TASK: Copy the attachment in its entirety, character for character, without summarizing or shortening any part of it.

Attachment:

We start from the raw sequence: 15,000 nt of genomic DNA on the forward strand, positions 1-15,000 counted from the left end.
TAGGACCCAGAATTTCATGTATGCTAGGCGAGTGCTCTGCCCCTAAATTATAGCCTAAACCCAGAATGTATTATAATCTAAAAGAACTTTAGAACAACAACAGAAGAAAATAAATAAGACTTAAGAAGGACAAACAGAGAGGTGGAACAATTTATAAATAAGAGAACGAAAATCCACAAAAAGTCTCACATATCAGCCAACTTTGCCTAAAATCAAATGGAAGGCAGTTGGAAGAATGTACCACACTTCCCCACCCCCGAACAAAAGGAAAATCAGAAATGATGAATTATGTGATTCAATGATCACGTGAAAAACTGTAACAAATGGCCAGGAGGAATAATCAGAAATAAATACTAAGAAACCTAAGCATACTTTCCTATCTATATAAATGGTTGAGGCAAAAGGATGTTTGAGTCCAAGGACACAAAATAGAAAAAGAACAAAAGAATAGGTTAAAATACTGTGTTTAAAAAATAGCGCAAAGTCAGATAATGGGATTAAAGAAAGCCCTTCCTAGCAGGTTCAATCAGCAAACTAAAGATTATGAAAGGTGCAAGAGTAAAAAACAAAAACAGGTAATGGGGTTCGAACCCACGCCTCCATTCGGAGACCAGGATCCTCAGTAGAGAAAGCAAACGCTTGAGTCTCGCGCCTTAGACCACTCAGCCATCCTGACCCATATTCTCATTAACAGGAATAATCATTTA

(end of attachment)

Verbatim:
We start from the raw sequence: 15,000 nt of genomic DNA on the forward strand, positions 1-15,000 counted from the left end.
TAGGACCCAGAATTTCATGTATGCTAGGCGAGTGCTCTGCCCCTAAATTATAGCCTAAACCCAGAATGTATTATAATCTAAAAGAACTTTAGAACAACAACAGAAGAAAATAAATAAGACTTAAGAAGGACAAACAGAGAGGTGGAACAATTTATAAATAAGAGAACGAAAATCCACAAAAAGTCTCACATATCAGCCAACTTTGCCTAAAATCAAATGGAAGGCAGTTGGAAGAATGTACCACACTTCCCCACCCCCGAACAAAAGGAAAATCAGAAATGATGAATTATGTGATTCAATGATCACGTGAAAAACTGTAACAAATGGCCAGGAGGAATAATCAGAAATAAATACTAAGAAACCTAAGCATACTTTCCTATCTATATAAATGGTTGAGGCAAAAGGATGTTTGAGTCCAAGGACACAAAATAGAAAAAGAACAAAAGAATAGGTTAAAATACTGTGTTTAAAAAATAGCGCAAAGTCAGATAATGGGATTAAAGAAAGCCCTTCCTAGCAGGTTCAATCAGCAAACTAAAGATTATGAAAGGTGCAAGAGTAAAAAACAAAAACAGGTAATGGGGTTCGAACCCACGCCTCCATTCGGAGACCAGGATCCTCAGTAGAGAAAGCAAACGCTTGAGTCTCGCGCCTTAGACCACTCAGCCATCCTGACCCATATTCTCATTAACAGGAATAATCATTTA